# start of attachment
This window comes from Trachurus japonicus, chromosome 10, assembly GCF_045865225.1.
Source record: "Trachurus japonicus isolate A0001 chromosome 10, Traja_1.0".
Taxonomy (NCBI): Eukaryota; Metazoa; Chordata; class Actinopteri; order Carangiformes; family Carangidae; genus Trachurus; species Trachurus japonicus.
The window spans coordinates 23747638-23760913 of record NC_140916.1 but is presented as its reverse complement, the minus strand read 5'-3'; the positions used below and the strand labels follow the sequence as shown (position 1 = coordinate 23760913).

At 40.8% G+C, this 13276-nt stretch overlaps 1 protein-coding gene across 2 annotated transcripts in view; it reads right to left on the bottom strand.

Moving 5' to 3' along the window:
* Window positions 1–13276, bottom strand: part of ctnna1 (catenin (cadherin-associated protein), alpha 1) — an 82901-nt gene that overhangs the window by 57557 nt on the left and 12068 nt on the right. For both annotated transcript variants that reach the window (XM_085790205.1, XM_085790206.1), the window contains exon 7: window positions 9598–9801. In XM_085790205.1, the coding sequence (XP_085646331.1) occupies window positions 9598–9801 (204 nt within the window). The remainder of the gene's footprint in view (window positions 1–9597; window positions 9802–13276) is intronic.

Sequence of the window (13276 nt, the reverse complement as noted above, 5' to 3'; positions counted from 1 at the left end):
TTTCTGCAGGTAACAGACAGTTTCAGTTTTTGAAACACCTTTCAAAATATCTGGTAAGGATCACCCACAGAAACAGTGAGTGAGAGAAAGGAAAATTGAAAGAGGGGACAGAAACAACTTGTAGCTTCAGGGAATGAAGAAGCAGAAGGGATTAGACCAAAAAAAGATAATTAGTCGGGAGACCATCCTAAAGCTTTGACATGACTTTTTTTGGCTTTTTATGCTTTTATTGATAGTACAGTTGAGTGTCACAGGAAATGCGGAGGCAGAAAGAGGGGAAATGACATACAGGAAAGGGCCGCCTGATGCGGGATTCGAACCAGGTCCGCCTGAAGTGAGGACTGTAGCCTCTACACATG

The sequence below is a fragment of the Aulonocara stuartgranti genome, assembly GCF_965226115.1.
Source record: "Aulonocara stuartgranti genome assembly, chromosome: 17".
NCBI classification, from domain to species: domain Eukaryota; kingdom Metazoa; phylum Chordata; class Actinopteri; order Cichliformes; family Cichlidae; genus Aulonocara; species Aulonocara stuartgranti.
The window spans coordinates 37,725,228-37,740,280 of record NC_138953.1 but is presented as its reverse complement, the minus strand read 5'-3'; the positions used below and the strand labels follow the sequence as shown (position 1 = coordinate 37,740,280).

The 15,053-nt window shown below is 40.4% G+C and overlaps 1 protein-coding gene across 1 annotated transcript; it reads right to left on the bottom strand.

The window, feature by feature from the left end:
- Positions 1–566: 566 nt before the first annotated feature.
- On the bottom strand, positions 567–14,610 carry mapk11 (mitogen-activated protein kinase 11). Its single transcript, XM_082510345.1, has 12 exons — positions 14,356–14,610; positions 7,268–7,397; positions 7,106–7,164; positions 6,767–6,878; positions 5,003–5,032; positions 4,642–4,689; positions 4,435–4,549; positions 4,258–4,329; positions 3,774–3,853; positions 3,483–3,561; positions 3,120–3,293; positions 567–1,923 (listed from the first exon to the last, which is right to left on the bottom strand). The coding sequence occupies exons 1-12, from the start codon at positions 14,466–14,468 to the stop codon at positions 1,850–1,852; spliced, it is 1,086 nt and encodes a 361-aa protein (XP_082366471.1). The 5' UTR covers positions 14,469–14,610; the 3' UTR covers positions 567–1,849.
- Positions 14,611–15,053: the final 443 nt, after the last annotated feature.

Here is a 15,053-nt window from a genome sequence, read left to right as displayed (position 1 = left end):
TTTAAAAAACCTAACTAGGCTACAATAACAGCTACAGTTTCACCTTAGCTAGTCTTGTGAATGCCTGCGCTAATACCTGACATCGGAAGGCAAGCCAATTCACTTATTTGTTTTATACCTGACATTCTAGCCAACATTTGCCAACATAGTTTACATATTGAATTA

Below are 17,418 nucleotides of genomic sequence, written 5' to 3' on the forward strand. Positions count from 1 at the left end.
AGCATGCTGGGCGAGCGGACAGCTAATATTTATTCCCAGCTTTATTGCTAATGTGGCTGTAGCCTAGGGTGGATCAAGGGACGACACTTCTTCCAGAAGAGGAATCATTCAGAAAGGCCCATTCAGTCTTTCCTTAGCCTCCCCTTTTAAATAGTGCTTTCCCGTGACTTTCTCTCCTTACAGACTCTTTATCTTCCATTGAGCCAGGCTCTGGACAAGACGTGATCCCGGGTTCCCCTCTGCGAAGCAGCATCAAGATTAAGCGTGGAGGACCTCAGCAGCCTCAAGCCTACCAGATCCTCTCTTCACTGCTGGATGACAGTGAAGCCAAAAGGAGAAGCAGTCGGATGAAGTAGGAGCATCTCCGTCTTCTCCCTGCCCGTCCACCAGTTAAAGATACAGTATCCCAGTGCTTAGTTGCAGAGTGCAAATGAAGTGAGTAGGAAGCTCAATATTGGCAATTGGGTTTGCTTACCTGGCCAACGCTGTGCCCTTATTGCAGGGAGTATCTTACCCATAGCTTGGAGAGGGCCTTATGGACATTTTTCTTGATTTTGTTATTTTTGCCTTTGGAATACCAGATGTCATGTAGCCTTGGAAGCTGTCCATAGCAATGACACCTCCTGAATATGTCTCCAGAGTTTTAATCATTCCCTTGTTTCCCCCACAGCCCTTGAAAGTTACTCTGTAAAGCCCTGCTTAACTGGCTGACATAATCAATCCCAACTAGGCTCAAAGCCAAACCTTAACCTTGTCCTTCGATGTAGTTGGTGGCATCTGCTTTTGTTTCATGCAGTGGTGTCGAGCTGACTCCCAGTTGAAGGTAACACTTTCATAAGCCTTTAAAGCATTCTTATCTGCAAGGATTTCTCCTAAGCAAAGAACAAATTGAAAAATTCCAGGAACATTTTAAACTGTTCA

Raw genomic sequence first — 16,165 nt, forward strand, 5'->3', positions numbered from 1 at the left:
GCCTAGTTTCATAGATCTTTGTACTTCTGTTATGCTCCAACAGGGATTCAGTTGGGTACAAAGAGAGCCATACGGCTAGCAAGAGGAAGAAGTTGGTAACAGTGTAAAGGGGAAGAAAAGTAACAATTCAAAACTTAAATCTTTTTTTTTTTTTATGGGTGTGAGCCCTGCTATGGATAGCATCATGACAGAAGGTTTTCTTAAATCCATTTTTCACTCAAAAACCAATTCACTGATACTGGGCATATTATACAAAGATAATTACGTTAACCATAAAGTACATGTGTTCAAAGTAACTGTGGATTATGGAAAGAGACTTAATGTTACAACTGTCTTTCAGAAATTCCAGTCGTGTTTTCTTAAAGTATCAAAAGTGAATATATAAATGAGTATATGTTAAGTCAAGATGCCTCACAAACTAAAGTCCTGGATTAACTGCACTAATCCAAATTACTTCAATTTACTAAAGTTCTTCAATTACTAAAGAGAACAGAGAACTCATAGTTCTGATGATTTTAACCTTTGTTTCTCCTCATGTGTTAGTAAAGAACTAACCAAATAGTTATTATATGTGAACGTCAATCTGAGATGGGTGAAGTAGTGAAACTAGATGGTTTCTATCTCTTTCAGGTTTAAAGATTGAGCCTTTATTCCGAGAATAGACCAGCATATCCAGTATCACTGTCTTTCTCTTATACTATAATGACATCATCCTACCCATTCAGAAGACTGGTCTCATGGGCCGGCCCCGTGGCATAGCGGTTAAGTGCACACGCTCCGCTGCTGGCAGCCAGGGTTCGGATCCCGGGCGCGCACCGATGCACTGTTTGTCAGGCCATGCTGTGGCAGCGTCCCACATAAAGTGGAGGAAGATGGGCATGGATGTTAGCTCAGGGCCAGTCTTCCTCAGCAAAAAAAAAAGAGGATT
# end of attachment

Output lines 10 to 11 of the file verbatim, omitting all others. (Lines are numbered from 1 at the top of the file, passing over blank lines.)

The sequence below is a fragment of the Aulonocara stuartgranti genome, assembly GCF_965226115.1.
Source record: "Aulonocara stuartgranti genome assembly, chromosome: 17".